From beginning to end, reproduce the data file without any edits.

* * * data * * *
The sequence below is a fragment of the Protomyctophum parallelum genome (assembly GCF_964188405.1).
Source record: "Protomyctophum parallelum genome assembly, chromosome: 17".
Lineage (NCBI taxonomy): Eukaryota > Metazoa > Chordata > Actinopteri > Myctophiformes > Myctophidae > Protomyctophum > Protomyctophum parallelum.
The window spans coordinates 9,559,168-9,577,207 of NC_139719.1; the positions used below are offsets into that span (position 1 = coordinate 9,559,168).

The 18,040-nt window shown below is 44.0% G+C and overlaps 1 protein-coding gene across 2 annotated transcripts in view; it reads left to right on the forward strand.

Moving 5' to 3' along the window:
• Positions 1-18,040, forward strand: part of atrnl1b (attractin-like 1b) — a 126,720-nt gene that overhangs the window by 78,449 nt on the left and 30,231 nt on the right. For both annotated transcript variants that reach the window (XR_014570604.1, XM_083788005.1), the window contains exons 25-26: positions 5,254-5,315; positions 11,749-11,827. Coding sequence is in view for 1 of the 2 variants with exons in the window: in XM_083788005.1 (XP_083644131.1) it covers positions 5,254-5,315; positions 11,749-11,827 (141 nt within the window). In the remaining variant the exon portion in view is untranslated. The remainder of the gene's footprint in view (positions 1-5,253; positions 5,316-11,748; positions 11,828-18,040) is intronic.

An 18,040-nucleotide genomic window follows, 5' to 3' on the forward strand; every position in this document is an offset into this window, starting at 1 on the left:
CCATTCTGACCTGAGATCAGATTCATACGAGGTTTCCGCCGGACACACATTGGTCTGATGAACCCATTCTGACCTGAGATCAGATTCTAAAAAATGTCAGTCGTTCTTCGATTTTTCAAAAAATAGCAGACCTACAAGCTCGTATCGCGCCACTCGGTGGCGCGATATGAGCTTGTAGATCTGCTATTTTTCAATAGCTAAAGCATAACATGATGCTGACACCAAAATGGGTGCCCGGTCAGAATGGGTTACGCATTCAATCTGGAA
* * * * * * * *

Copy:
The sequence below is a fragment of the Protomyctophum parallelum genome (assembly GCF_964188405.1).
Source record: "Protomyctophum parallelum genome assembly, chromosome: 17".
Lineage (NCBI taxonomy): Eukaryota > Metazoa > Chordata > Actinopteri > Myctophiformes > Myctophidae > Protomyctophum > Protomyctophum parallelum.
The window spans coordinates 9,559,168-9,577,207 of NC_139719.1; the positions used below are offsets into that span (position 1 = coordinate 9,559,168).

The 18,040-nt window shown below is 44.0% G+C and overlaps 1 protein-coding gene across 2 annotated transcripts in view; it reads left to right on the forward strand.

Moving 5' to 3' along the window:
• Positions 1-18,040, forward strand: part of atrnl1b (attractin-like 1b) — a 126,720-nt gene that overhangs the window by 78,449 nt on the left and 30,231 nt on the right. For both annotated transcript variants that reach the window (XR_014570604.1, XM_083788005.1), the window contains exons 25-26: positions 5,254-5,315; positions 11,749-11,827. Coding sequence is in view for 1 of the 2 variants with exons in the window: in XM_083788005.1 (XP_083644131.1) it covers positions 5,254-5,315; positions 11,749-11,827 (141 nt within the window). In the remaining variant the exon portion in view is untranslated. The remainder of the gene's footprint in view (positions 1-5,253; positions 5,316-11,748; positions 11,828-18,040) is intronic.

An 18,040-nucleotide genomic window follows, 5' to 3' on the forward strand; every position in this document is an offset into this window, starting at 1 on the left:
CCATTCTGACCTGAGATCAGATTCATACGAGGTTTCCGCCGGACACACATTGGTCTGATGAACCCATTCTGACCTGAGATCAGATTCTAAAAAATGTCAGTCGTTCTTCGATTTTTCAAAAAATAGCAGACCTACAAGCTCGTATCGCGCCACTCGGTGGCGCGATATGAGCTTGTAGATCTGCTATTTTTCAATAGCTAAAGCATAACATGATGCTGACACCAAAATGGGTGCCCGGTCAGAATGGGTTACGCATTCAATCTGGAA